Laboratory Five

braintreesmileSoftware and s/w Development

Aug 15, 2012 (5 years and 2 days ago)

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Intranet Sys
te
ms Development: Laboratory Eight

Introduction to JSP

In this lab w
e will

use NetBeans to set up a
number of
Java Server Page (JSP)

examples
.

NetBeans provides an instance of the Tomcat web container so that it is
possible to test develop JSP/
servlet
-
based web applications using a local browser and
calls to Tomcat through lo
calhost (IP address 127.0.0.1).

First, we need to set up a web application in NetBeans.
Follow the steps given in
Lecture O, slides 9
-
14, to create a Web Application, Lab8
.

1)

Again, following the steps in Lecture O, slides 15
-
18, c
reate a new JSP called
clock.jsp

in
the Lab8 project
. Delete the default content that NetBeans supplies and
replace it by the contents of
clock.jsp

from
the Lab8 Resources File
. Now
Build the
projec
t
. This initiates two actions. First, the JSP is converted into a Java source file
that extends the
servlet

class then that source is compiled to create a
servlet

that will
accept an http request and return a web page containing the date and time.
Now star
t
up the bundled Tomcat (Lecture O, slide 19) and run the project. Browse to the JSP
(Lecture O, slide 20).

There are one or two things to note here. First, the server address is
localhost

so IE is
sending an http request to the Tomcat web
-
container runnin
g on your machine and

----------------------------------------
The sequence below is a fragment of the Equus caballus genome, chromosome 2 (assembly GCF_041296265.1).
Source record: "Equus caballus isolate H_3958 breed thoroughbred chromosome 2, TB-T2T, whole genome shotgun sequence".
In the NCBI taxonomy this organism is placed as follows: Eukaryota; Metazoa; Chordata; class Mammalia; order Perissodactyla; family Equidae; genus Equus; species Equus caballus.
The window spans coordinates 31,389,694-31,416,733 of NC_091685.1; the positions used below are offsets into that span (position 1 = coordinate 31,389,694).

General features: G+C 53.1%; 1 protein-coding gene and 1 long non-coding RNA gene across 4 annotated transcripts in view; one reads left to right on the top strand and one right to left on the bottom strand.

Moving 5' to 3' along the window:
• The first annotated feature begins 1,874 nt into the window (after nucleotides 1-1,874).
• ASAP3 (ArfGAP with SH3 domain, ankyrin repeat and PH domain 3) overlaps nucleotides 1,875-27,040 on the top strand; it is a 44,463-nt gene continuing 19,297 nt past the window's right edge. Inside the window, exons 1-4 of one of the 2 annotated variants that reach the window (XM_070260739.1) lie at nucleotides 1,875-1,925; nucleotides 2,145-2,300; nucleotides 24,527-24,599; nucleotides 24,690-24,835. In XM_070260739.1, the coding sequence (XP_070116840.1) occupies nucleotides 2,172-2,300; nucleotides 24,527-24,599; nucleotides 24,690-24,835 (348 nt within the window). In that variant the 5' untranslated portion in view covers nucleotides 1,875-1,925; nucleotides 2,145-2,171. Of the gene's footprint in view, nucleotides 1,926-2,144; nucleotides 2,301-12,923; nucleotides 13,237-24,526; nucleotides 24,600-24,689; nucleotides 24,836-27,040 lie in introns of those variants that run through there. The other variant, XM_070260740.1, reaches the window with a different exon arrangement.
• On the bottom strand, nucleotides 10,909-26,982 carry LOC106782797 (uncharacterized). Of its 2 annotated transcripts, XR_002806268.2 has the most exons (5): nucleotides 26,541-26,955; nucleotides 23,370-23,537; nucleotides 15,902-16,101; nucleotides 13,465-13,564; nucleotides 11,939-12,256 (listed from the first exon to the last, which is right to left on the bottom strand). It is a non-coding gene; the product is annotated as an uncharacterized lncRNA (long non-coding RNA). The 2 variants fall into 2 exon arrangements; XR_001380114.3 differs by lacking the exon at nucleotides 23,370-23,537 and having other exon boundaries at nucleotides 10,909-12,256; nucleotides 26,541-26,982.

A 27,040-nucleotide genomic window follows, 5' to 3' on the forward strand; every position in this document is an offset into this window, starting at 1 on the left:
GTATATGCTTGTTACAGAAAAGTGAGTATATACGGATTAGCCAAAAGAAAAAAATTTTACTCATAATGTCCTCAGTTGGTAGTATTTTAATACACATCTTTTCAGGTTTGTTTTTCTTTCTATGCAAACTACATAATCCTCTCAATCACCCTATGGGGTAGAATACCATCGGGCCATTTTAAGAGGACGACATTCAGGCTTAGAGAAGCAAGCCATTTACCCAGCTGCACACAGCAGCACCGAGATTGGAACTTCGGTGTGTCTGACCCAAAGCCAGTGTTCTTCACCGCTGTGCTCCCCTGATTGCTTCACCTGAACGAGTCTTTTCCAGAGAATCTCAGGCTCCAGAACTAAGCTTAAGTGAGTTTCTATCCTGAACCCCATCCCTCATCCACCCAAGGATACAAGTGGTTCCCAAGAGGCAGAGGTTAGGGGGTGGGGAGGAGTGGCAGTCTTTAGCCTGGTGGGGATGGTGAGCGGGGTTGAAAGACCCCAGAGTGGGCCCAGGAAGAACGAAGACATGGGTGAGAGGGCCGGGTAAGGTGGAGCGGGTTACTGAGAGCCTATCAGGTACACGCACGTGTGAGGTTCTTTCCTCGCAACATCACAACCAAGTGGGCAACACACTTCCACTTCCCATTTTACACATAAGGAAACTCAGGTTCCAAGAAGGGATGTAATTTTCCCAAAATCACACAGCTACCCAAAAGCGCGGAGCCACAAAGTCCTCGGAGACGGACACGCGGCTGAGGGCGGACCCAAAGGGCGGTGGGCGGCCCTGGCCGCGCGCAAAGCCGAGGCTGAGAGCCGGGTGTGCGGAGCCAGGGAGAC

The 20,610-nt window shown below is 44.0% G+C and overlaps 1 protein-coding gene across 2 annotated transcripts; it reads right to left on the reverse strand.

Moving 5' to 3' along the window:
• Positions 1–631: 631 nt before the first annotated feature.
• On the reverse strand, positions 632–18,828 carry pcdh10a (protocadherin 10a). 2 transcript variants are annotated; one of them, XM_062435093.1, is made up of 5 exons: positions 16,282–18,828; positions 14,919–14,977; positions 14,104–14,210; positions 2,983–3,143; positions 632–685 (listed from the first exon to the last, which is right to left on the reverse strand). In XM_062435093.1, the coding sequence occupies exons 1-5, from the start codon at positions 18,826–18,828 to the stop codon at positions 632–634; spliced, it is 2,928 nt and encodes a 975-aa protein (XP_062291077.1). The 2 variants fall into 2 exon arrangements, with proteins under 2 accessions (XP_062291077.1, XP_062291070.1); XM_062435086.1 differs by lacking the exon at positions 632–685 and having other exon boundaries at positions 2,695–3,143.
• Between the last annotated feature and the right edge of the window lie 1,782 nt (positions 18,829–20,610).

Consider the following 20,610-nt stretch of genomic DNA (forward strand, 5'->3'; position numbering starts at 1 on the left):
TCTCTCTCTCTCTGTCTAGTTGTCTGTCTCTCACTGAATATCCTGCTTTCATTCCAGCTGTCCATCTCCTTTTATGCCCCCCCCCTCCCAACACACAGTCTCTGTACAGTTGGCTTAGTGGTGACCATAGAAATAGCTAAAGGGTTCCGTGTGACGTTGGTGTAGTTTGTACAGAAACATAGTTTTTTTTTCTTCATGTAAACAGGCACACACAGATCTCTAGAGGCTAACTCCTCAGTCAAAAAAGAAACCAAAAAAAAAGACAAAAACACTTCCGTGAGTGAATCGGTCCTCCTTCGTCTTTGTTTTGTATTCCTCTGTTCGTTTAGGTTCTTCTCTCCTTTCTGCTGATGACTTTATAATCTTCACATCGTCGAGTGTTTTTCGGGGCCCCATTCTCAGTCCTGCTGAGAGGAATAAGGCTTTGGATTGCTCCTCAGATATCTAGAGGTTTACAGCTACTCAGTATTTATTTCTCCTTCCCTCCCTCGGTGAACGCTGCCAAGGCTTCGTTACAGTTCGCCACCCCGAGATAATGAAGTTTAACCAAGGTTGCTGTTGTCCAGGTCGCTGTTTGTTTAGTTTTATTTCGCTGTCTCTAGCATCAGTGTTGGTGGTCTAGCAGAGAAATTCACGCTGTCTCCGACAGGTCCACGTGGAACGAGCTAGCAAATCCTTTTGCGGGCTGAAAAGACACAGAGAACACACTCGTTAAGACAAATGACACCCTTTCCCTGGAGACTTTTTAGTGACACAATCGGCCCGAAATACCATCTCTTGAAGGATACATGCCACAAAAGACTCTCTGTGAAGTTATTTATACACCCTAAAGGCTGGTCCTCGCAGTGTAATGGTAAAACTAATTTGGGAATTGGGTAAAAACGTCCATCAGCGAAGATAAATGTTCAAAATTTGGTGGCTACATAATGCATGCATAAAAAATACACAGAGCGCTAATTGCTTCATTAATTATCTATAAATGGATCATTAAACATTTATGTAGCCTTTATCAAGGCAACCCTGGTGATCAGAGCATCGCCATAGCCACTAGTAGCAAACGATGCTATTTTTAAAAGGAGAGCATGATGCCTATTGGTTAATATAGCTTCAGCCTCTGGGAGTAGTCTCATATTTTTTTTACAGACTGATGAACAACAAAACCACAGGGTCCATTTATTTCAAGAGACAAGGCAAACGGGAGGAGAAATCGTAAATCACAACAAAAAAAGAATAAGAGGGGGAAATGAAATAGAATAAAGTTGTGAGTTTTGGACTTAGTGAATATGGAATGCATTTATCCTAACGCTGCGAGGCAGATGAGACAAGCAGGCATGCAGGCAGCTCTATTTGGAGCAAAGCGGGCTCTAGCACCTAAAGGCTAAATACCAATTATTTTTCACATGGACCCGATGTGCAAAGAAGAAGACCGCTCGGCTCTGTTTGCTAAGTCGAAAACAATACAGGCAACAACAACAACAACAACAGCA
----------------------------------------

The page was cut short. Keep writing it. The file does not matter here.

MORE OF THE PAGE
started up by NetBeans. In my example,
808
4

is the port on which Tomcat is listening
for requests. Tomcat then passes the request on to the
servlet

created from
clock.jsp

and it creates the response; an XHTML page.

View the source of

this page in IE and note that a text string representing the date and
time at which you ran the
clock.jsp

has been inserted as a text string. The browser has
no knowledge of how the page has been generated.

Note also that the page refreshes every 60 sec
onds. This is nothing to do with JSP. It
is achieved by the
<meta http
-
equiv = "refresh" content = "60" />

instruction
contained at the top of the page, which is simply functionality offered by IE6..
However it does serve to illustrate one point about JSP.

When you first run the JSP, it
takes a little while to load up. However subsequent refreshes are significantly faster.
This is because, on the first call to the page, the
servlet

is initiated and installed in
memory. On subsequent calls, the
servlet

is al
ready running and so there is no delay
before the request is processed.

The
remaining
examples in this laboratory are all taken from Chapter 10 Advanced
Java 2 Platform: How to Program
[by Deitel, Deitel and Santry, published in 2002 by
Prentice Hall, ISBN
: 0
-
13
-
089560
-
1]
*
. There is no coding involved. Al
l you need to
do is to add

the examples
to your Web App
and read through the code accompanied
by this commentary.

First,
c
reate a subdirectory
of src
called “Images” and move
logotiny
.png

into i
t.

2)

The first

example implements a simple request and response structure, recalling
the sort of simple CGI examples you will have implemented in other modules. The
JSP contains scripting elements that read a parameter submitted as part of the http
request and then use
that to decide how to construct the response. The
difference

here
is that the scripting


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are more familiar with embedding the response output inside “print” statements in
your server
-
side scr
ipts.

In NetBeans, open
welcome.jsp
. You will notice that NetBeans highlights JSP
scripting elements within the page in an orange background. The first of these is:

String name = request.getParameter( "firstName" );


The reference “request” refers to the H
ttp
Servlet
Request object that will be
automatically created when the http request for
welcome
.jsp

arrives

at the server.
Such an object has a